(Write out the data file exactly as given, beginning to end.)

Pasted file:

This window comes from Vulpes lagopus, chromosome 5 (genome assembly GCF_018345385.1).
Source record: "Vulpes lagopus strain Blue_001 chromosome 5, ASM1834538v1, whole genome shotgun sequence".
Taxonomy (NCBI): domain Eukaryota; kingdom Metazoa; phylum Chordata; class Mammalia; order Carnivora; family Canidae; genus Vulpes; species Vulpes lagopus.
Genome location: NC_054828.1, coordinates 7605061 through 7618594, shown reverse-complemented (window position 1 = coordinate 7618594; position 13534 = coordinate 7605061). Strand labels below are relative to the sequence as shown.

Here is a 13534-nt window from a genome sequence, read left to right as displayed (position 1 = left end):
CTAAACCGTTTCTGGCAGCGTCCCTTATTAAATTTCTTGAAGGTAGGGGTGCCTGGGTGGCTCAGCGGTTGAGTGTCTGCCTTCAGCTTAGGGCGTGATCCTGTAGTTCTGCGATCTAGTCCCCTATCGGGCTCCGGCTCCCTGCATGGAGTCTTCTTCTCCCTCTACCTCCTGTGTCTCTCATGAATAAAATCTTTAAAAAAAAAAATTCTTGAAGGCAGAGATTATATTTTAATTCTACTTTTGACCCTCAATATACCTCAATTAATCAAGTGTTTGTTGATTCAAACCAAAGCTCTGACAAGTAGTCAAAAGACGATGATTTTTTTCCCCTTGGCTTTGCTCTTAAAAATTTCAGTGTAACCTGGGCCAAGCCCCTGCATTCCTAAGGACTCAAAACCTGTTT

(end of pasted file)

This window comes from Vulpes lagopus, chromosome 5 (genome assembly GCF_018345385.1).
Source record: "Vulpes lagopus strain Blue_001 chromosome 5, ASM1834538v1, whole genome shotgun sequence".
Taxonomy (NCBI): domain Eukaryota; kingdom Metazoa; phylum Chordata; class Mammalia; order Carnivora; family Canidae; genus Vulpes; species Vulpes lagopus.
Genome location: NC_054828.1, coordinates 7605061 through 7618594, shown reverse-complemented (window position 1 = coordinate 7618594; position 13534 = coordinate 7605061). Strand labels below are relative to the sequence as shown.

Here is a 13534-nt window from a genome sequence, read left to right as displayed (position 1 = left end):
CTAAACCGTTTCTGGCAGCGTCCCTTATTAAATTTCTTGAAGGTAGGGGTGCCTGGGTGGCTCAGCGGTTGAGTGTCTGCCTTCAGCTTAGGGCGTGATCCTGTAGTTCTGCGATCTAGTCCCCTATCGGGCTCCGGCTCCCTGCATGGAGTCTTCTTCTCCCTCTACCTCCTGTGTCTCTCATGAATAAAATCTTTAAAAAAAAAAATTCTTGAAGGCAGAGATTATATTTTAATTCTACTTTTGACCCTCAATATACCTCAATTAATCAAGTGTTTGTTGATTCAAACCAAAGCTCTGACAAGTAGTCAAAAGACGATGATTTTTTTCCCCTTGGCTTTGCTCTTAAAAATTTCAGTGTAACCTGGGCCAAGCCCCTGCATTCCTAAGGACTCAAAACCTGTTT